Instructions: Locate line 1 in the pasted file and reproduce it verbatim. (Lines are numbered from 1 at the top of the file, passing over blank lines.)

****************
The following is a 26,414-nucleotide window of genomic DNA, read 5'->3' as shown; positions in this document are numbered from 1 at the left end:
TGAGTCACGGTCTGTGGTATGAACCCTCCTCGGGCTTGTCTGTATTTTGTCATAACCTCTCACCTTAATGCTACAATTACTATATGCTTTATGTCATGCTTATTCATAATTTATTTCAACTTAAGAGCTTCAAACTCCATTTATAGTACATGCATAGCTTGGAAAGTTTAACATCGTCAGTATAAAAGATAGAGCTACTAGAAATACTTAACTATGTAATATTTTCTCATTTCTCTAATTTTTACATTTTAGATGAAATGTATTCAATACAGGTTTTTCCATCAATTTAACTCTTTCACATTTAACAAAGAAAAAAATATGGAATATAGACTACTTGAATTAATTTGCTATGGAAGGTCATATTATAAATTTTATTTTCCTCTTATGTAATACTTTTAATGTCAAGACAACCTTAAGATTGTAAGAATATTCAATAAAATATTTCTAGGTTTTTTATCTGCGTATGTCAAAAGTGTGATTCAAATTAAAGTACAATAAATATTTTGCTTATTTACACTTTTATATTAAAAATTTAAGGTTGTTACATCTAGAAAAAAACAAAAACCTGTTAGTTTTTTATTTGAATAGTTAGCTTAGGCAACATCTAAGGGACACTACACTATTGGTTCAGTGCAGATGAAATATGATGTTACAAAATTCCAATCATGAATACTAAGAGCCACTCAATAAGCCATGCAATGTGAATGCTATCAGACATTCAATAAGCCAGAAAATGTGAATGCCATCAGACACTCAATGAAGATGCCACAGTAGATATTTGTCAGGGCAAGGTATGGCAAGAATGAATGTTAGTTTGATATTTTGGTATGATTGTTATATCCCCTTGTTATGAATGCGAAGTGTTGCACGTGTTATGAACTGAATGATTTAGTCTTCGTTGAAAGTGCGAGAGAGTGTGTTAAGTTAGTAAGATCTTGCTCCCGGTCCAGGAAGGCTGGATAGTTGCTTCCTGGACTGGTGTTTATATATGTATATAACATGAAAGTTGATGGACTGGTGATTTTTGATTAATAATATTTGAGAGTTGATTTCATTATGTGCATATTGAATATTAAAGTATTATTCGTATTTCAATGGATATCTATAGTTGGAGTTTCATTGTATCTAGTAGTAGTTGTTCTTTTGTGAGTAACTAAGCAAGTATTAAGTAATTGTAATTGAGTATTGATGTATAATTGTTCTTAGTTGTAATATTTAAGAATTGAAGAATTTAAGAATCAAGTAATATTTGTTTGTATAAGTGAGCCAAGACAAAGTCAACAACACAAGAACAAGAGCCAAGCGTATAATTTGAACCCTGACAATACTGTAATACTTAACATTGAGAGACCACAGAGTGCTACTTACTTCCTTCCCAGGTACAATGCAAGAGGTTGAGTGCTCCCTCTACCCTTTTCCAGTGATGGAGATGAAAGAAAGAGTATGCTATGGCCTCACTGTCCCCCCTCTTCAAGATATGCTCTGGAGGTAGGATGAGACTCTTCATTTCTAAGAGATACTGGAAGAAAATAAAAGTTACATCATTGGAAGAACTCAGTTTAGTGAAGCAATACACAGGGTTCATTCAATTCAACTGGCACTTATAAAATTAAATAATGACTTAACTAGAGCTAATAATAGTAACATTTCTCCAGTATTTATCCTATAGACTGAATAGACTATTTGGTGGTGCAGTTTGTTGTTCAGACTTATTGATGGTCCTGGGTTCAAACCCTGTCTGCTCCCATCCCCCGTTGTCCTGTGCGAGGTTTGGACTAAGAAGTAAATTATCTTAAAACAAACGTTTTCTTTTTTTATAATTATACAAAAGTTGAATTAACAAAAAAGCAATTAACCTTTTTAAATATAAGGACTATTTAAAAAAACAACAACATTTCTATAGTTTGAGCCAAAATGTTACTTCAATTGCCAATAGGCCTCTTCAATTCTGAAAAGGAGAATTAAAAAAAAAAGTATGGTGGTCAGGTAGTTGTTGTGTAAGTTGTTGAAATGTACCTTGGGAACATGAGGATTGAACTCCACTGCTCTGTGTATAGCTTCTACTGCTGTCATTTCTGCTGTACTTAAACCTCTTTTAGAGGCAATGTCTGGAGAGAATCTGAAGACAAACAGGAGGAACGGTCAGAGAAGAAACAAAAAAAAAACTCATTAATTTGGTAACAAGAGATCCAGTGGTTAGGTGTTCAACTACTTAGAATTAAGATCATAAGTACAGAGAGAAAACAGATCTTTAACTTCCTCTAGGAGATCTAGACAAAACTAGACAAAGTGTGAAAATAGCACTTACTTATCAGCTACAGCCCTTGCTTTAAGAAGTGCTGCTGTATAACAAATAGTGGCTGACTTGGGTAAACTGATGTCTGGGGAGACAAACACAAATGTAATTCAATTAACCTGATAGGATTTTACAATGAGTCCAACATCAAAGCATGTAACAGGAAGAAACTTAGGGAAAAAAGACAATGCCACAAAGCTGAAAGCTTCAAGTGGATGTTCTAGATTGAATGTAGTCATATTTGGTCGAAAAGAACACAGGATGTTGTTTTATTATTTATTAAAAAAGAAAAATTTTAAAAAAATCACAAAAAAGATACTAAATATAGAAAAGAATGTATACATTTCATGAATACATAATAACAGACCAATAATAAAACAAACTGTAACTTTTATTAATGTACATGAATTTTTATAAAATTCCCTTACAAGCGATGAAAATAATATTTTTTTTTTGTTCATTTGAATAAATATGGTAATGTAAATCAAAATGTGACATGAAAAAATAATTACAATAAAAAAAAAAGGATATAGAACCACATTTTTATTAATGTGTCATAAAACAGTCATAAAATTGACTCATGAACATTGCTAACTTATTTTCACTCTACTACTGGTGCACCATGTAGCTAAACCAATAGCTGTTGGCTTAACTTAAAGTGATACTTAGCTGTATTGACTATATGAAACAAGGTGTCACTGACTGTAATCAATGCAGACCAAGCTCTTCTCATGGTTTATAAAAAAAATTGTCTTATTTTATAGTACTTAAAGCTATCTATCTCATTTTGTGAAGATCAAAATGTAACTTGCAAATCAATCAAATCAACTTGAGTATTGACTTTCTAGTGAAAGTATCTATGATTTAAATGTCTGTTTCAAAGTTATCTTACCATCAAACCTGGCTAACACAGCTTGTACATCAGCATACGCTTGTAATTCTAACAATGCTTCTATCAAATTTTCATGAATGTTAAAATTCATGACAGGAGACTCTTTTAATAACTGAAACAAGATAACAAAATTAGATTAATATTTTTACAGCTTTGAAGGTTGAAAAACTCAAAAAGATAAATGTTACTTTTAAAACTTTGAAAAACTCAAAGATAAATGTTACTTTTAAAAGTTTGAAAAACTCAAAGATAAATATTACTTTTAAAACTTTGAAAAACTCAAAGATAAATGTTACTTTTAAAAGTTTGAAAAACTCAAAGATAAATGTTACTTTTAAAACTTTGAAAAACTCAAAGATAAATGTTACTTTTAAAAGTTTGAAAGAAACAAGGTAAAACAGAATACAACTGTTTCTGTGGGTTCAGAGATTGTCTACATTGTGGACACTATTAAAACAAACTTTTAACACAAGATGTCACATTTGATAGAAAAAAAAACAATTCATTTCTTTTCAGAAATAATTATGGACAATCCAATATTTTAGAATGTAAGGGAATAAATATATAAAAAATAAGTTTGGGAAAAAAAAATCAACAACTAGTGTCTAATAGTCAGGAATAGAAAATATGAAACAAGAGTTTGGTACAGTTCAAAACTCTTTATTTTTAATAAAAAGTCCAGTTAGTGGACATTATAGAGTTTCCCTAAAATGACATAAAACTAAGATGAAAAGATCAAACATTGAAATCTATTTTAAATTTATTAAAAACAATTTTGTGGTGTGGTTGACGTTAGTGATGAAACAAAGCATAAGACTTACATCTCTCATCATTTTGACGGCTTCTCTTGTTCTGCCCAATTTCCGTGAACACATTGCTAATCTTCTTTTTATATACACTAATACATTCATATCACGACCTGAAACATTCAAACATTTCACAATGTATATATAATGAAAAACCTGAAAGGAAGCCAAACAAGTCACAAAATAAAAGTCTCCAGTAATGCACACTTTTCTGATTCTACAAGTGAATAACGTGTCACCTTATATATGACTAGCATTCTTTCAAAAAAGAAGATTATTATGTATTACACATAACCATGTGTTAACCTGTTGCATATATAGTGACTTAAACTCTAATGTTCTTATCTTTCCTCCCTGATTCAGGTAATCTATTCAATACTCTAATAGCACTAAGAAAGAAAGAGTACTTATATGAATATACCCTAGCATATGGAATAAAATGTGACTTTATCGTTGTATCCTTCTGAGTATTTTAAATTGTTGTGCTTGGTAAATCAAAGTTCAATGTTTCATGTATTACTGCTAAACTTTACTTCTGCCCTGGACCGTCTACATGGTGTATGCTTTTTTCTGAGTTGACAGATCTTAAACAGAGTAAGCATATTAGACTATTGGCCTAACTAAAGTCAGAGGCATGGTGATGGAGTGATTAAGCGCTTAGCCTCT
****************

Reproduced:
The following is a 26,414-nucleotide window of genomic DNA, read 5'->3' as shown; positions in this document are numbered from 1 at the left end: